Marine Corps veteran and form Navy football player Tyler Tidwell as seen with his wife Cassi and two of their three children.

Marine Corps veteran and form Navy football player Tyler Tidwell as seen with his wife Cassi and two of their three children. (Facebook)

(Tribune News Service) — A large contingent of the Navy Football Brotherhood gathered Friday in Oklahoma City to say farewell to one of their own.

Tyler Tidwell, a standout linebacker for Navy from 2003 through 2006, succumbed after a four-year battle with amyotrophic lateral sclerosis (ALS), commonly known as Lou Gehrig’s Disease. The Oklahoma native died last Saturday at home surrounded by his family at the age of 37, Naval Athletics announced.

Tidwell, who was diagnosed with ALS in August 2019, passed shortly after the Dec. 10 Army-Navy game was completed. There is no cure for ALS, a progressive neurodegenerative disease that attacks nerve cells and pathways in the brain and spinal cord. When those cells die, voluntary muscle control and movement are lost.

It is an insidious disease characterized by gradually worsening weakness due to muscles decreasing in size and most sufferers eventually lose the ability to walk, use their hands, speak, swallow and breathe. According to the ALS Association, the average life expectancy of a person battling the disease is two to five years from the time of diagnosis.

Knowing Tidwell was steadily deteriorating and the end was coming was of no comfort to his former teammates and classmates.

“We’re all just devastated. It’s just really heartbreaking and sad,” said Rob Caldwell, who started alongside Tidwell for two seasons and was a fellow Class of 2007 graduate.

Upon hearing the news Saturday night, Caldwell immediately launched a fundraising page on Facebook.

Because Tidwell was no longer on active duty, his family will see an immediate reduction in income and will have a tougher time collecting benefits. The Navy Football Brotherhood, a tax-exempt 501 (C3) organization, is seeking donations to provide support for the family and has set a goal of $100,000.

“At this point, we are turning our attention to doing everything possible to help Cassi and the kids, not only in the near term but for the future as well,” Caldwell said.

All-American boy

Tidwell grew up in Edmond, Oklahoma and was a four-time class president and valedictorian of his graduating class at Deer Creek High. The son of Oklahoma City police officers, Tidwell knew from an early age he wanted to serve in the military.

While recruited to play football by a wide range of schools, Tidwell only applied to the three service academies and wound up at Navy. Caldwell and Tidwell were both direct-entry recruits and met on Induction Day in June 2003.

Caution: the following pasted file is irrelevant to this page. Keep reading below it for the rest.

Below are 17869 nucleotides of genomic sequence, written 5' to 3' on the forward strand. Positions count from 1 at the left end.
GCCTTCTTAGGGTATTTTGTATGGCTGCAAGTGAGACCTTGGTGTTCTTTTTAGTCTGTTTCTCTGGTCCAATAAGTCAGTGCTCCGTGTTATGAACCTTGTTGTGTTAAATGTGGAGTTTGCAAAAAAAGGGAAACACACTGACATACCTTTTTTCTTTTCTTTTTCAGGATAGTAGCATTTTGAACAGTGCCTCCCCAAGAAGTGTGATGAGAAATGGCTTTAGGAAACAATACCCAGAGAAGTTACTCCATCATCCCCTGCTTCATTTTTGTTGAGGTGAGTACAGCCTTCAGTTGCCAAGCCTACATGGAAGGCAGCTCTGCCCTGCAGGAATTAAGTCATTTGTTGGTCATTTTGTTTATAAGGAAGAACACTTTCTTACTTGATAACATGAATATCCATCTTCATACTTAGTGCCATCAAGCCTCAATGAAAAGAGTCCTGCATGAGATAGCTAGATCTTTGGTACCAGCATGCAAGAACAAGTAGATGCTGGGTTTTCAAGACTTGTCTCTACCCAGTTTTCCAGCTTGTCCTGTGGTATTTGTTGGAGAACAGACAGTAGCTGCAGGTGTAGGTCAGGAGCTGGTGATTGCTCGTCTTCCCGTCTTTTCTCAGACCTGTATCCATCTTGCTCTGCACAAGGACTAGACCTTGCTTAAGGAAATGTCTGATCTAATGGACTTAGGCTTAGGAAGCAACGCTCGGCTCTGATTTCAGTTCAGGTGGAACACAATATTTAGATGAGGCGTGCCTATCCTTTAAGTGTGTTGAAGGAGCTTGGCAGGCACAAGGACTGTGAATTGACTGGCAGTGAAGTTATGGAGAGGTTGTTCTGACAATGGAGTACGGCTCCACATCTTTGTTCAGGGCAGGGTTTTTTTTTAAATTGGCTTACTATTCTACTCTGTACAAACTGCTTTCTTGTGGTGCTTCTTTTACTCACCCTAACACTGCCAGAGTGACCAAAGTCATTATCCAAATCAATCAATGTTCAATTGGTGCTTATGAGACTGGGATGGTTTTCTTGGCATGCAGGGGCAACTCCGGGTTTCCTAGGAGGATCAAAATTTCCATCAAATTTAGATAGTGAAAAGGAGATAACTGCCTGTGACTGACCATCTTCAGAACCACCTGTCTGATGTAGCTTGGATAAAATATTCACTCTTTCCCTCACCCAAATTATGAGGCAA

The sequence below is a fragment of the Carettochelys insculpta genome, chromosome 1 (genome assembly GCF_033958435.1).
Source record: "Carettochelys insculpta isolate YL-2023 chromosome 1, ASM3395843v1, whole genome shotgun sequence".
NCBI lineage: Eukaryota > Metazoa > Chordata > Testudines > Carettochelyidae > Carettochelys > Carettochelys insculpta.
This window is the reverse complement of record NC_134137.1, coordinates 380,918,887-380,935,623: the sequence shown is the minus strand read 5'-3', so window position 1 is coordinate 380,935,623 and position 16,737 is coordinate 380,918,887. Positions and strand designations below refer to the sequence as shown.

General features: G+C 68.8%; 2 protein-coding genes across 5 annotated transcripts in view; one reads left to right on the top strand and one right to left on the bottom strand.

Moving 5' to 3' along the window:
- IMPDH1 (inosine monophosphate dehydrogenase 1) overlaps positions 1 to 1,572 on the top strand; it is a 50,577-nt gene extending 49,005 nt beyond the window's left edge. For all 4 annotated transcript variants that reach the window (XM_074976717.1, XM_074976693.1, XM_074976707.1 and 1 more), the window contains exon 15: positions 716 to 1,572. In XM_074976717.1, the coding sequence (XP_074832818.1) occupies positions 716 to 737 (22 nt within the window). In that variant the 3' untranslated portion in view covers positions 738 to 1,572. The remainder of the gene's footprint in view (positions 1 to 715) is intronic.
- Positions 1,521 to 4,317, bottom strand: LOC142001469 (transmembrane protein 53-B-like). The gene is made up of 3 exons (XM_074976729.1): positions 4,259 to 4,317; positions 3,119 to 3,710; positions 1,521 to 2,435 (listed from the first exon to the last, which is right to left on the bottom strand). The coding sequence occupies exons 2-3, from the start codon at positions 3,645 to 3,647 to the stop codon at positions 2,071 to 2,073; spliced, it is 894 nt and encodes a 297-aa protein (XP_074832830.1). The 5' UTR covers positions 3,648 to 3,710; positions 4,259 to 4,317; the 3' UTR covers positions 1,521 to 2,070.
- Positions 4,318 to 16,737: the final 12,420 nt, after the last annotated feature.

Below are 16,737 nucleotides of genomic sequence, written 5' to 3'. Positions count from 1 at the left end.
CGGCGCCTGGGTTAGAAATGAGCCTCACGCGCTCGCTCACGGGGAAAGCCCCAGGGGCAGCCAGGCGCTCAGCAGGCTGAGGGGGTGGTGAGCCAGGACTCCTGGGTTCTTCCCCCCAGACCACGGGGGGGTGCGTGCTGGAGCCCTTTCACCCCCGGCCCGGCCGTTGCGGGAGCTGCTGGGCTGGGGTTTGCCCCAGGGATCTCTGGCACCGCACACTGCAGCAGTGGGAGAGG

“My first impression of Tyler was this tall, skinny, good-looking, square-jawed blonde kid from Oklahoma,” Caldwell recalled. “We were doing 15-yard shuttle drills and I was like ‘Wow, this kid can really run.’ It was obvious from the outset that Tyler was a really talented player.”

Tidwell was one of the few plebes to make the varsity and saw significant action on special teams. As a junior, he became a starter at the hybrid outside linebacker position known as “Raider” and was a breakout performer — ranking 14th nationally with 19 tackles for loss and setting a single-season school record with 10 sacks.

Tidwell capped that 2005 campaign by being named Defensive Most Valuable Player of the Game after totaling 11 tackles and three sacks in Navy’s 51-30 rout of Colorado State in the inaugural Poinsettia Bowl.

“It was fun watching Tyler develop into a dominating player despite being undersized for what was in essence a defensive end position,” said Caldwell, noting Tidwell was listed at 6-foot-2 and 224 pounds.

Over his last two seasons with the Midshipmen, Tidwell started 23 games and amassed 120 tackles (28 for loss) and 15 sacks. He had another signature outing in the 2006 Army-Navy game, putting the finishing touches on a 26-14 victory by recording consecutive sacks, the latter of which resulted in a safety late in the fourth quarter.

“The thing I will always remember about Tyler is his passion and the fact he was the toughest competitor. He was fearless on the field, but quiet, kind and always with a war smile off it,” said former Navy head coach Ken Niumatalolo, who is attending the funeral in Oklahoma City along with almost two dozen of Tidwell’s former teammates. Niumatalolo, who has been the coach since 2008, was fired Dec. 10 following Navy’s 20-17 double-overtime loss to Army.

Tidwell’s sack record was broken this season by Navy outside linebacker John Marshall, who recorded 11 1/2 . Caldwell enjoyed watching Marshall, who reminded him a lot of Tidwell.

“Tyler was the same type of player — he was relentless and went hard and fast until the whistle. Just a constant overachiever,” Caldwell said.

Decorated officer

Tidwell was commissioned as a Marine Corps officer and attended The Basic School at Quantico, Virginia before beginning what would become a decorated military career.

As an infantry officer, Tidwell was deployed twice to the Middle East while with a battalion based out of Camp Pendleton. He served as company commander and operations officer while stationed at Marine Barracks Washington for three years.

Corey Mazza served as Tidwell’s executive officer during that period and the two became close because they had similar backgrounds. Mazza, who played football at Harvard, went to work for UBC, the multinational investment bank and financial services company, after retiring from the Marine Corps.

After Tidwell was diagnosed with ALS, the family turned to Mazza to provide financial advice and assistance. Mazza served somewhat as chief financial officer of an organized fundraising effort that was supported every step of the way by the Navy Football Brotherhood.